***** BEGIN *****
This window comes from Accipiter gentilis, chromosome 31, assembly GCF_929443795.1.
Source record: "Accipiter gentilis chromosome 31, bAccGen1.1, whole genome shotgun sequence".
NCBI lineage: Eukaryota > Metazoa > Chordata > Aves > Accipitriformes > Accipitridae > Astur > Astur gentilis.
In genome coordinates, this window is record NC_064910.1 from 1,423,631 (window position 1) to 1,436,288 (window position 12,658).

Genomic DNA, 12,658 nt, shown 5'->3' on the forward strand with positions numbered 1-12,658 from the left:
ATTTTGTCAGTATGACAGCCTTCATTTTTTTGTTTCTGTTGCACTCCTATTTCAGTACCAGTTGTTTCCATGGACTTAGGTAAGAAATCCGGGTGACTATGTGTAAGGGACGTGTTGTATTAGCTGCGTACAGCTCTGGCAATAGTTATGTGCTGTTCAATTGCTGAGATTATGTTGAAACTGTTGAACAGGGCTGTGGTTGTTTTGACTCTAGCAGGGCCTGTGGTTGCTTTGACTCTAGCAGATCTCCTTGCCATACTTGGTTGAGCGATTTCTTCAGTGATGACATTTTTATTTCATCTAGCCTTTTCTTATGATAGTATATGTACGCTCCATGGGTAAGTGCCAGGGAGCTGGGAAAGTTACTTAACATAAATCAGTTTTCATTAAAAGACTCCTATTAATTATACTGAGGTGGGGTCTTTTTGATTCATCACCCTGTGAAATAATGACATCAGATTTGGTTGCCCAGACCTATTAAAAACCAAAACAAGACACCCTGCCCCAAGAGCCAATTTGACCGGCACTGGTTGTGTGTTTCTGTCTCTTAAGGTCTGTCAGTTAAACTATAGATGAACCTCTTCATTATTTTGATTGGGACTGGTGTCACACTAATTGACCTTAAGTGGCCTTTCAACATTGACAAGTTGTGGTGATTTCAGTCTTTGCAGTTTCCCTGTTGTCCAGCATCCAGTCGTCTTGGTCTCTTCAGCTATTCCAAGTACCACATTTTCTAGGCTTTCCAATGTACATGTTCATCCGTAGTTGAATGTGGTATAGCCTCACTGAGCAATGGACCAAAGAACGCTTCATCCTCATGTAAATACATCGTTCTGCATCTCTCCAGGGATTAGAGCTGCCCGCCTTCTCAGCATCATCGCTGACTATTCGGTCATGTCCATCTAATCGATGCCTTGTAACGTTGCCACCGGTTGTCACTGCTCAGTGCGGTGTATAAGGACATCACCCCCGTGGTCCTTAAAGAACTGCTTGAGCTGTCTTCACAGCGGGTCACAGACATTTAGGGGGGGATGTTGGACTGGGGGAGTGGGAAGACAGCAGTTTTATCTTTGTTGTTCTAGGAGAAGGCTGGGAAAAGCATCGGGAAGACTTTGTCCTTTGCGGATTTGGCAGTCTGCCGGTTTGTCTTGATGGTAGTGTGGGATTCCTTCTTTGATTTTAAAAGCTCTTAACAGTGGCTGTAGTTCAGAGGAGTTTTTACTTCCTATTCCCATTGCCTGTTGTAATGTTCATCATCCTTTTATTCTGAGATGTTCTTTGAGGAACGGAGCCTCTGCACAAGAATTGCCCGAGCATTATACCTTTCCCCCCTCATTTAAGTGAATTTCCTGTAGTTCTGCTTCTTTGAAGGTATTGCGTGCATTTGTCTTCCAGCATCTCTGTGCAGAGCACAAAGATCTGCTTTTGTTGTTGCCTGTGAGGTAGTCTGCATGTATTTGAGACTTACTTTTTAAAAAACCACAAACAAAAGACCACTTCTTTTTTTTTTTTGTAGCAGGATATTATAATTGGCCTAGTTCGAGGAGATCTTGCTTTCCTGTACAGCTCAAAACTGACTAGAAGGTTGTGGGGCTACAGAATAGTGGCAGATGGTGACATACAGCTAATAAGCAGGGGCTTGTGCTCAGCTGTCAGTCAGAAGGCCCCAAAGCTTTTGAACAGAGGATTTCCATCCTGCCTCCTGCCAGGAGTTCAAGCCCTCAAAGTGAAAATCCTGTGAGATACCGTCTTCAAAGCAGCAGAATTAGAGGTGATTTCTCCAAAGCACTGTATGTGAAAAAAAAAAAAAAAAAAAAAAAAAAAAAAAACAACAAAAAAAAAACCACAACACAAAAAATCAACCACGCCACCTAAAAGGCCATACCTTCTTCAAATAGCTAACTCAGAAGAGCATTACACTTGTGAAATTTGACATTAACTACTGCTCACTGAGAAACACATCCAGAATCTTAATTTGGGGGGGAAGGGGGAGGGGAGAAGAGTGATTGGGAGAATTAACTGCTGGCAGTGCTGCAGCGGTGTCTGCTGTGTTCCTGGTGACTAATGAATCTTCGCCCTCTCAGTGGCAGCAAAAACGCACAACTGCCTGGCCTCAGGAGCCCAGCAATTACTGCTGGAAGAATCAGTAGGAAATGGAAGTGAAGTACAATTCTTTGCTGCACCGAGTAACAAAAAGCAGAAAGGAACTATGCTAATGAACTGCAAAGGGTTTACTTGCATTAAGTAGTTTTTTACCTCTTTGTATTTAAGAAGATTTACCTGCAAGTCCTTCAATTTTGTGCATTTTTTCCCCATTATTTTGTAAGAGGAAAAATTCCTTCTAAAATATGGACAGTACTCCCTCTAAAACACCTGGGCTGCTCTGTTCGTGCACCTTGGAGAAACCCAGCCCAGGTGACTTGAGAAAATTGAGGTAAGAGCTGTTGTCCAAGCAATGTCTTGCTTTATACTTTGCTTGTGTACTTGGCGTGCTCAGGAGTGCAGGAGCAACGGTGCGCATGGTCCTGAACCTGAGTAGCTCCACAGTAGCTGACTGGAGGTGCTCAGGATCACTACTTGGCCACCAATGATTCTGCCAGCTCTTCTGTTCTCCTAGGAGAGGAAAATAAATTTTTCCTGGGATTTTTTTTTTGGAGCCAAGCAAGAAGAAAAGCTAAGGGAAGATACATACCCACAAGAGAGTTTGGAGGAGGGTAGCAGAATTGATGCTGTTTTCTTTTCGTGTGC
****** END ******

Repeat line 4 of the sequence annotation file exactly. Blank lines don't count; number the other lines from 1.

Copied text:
In genome coordinates, this window is record NC_064910.1 from 1,423,631 (window position 1) to 1,436,288 (window position 12,658).